Being Trans Officially Not a Mental Illness, World Health Group Says

In a move that stands to benefit transgender people around the world, the World Health Organization will no longer classify gender nonconformity as a mental illness.

The World Health Assembly, the governing body for WHO, which is the United Nations’ health agency, voted Saturday to change “gender identity disorder” to “gender incongruence” in its diagnostic manual and to move the term from the listing of mental disorders to the section on sexual health, according to a press release from Human Rights Watch. The manual, the International Classification of Diseases, is used by health care providers around the world, and the governing body represents 194 member countries.

The WHO had released the newest edition of the ICD, the 11th revision, last year to give member countries time to plan for implementation of the changes. The vote Saturday was for approval of the entire edition.

It remains up to each country to update laws to that reflect the old definition, as in some countries a diagnosis of “gender identity disorder” is a prerequisite for transition-related medical care or for changing gender markers on legal documents.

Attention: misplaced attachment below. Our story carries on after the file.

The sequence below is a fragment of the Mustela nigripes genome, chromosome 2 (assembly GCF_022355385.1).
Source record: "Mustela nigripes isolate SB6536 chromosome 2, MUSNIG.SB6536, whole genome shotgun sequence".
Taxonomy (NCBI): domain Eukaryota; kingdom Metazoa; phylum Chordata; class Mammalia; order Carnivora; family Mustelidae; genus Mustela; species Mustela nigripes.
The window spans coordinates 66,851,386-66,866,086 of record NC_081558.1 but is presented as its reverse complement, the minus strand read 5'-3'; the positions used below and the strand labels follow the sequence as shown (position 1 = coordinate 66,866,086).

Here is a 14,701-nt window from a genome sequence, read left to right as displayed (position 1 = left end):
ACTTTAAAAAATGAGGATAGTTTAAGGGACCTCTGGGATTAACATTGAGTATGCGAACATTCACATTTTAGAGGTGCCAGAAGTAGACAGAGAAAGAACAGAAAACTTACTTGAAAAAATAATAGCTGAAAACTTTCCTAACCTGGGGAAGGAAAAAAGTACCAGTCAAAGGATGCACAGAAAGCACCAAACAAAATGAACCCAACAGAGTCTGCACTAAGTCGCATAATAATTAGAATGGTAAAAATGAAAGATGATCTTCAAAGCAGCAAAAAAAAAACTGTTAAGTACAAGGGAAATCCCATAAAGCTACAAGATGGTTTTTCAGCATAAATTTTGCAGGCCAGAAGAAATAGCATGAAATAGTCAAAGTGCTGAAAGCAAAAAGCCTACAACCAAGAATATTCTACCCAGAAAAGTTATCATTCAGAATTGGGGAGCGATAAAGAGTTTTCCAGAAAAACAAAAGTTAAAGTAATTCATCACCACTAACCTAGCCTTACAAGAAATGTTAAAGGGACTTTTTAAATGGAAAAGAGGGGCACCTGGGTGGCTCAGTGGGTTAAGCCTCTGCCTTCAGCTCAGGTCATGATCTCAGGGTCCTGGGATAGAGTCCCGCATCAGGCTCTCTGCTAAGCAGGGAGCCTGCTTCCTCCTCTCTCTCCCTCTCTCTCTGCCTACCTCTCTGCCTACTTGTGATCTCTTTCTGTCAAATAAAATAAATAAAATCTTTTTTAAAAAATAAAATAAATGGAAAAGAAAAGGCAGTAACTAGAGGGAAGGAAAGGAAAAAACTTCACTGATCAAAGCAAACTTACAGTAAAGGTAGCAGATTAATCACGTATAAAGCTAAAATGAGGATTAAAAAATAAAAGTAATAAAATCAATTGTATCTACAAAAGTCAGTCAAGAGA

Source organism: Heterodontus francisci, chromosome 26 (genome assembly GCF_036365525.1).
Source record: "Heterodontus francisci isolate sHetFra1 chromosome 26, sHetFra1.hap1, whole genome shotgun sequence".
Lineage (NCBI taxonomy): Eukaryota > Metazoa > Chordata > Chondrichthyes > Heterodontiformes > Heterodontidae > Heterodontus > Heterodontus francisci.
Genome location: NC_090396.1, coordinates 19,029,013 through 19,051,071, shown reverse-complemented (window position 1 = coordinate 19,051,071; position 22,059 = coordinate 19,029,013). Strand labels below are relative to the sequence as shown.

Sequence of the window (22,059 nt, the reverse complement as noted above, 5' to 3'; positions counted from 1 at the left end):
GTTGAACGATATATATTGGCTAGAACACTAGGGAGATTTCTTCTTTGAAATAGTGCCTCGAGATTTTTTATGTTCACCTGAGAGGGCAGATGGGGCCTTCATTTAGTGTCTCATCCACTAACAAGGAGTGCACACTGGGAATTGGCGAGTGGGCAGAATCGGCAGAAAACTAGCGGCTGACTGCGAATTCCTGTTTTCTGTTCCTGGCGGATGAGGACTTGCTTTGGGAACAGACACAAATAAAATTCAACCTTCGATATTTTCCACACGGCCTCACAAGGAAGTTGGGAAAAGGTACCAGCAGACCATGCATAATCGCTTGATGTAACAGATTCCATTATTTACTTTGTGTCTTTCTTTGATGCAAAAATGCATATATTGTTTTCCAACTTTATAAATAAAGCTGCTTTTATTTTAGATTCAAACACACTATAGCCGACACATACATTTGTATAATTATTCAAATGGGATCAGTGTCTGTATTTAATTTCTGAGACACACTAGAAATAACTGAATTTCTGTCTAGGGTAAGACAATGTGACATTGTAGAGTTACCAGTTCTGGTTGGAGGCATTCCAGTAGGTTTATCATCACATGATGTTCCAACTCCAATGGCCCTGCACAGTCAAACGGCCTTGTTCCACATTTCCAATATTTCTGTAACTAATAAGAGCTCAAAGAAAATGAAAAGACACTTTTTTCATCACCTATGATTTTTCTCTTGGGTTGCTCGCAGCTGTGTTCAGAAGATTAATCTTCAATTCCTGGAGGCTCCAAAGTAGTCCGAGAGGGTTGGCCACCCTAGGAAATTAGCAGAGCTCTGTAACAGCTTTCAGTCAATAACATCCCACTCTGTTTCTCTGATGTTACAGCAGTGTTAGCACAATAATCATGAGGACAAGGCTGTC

“The WHO’s removal of ‘gender identity disorder’ from its diagnostic manual will have a liberating effect on transgender people worldwide,” said Graeme Reid, lesbian, gay, bisexual, and transgender rights director at Human Rights Watch, in the press release. “Governments should swiftly reform national medical systems and laws that require this now officially outdated diagnosis.” The legal recognition of one’s gender identity should be separate from any medical intervention, HRW added.

“When you have a system that sets up someone’s very existence and identity in a diagnosis as a mental health condition, that feeds an enormous amount of stigma and drives people away,” Kyle Knight, a researcher in HRW’s LGBT rights program, told Time. “We have interviewed transgender people in Japan, Kazakhstan, Ukraine, and Indonesia, to name a few countries, and they don’t even want to begin to undergo the process of legal recognition because it requires them to go see a psychiatrist who will tell them they have a so-called mental disorder; something that they don’t feel corresponds with their own reality. People don’t feel like their gender identity is something diagnosable or needs a diagnosis.”

The WHO’s move follows a similar one by the American Psychiatric Association, which in 2012 changed its Diagnostic and Statistical Manual to replace the term “gender identity disorder” with “gender dysphoria,” defined as emotional distress over “a marked incongruence between one’s experienced/expressed gender and assigned gender.”  

“Transgender people are fighting stigma and discrimination that can be traced in part to medical systems that have historically diagnosed expressions of gender nonconformity as a mental pathology,” Reid added in the release. “But it’s the stigma, discrimination, and bullying — and not anything inherent in gender nonconformity — that can inflict mental health problems in transgender people.”

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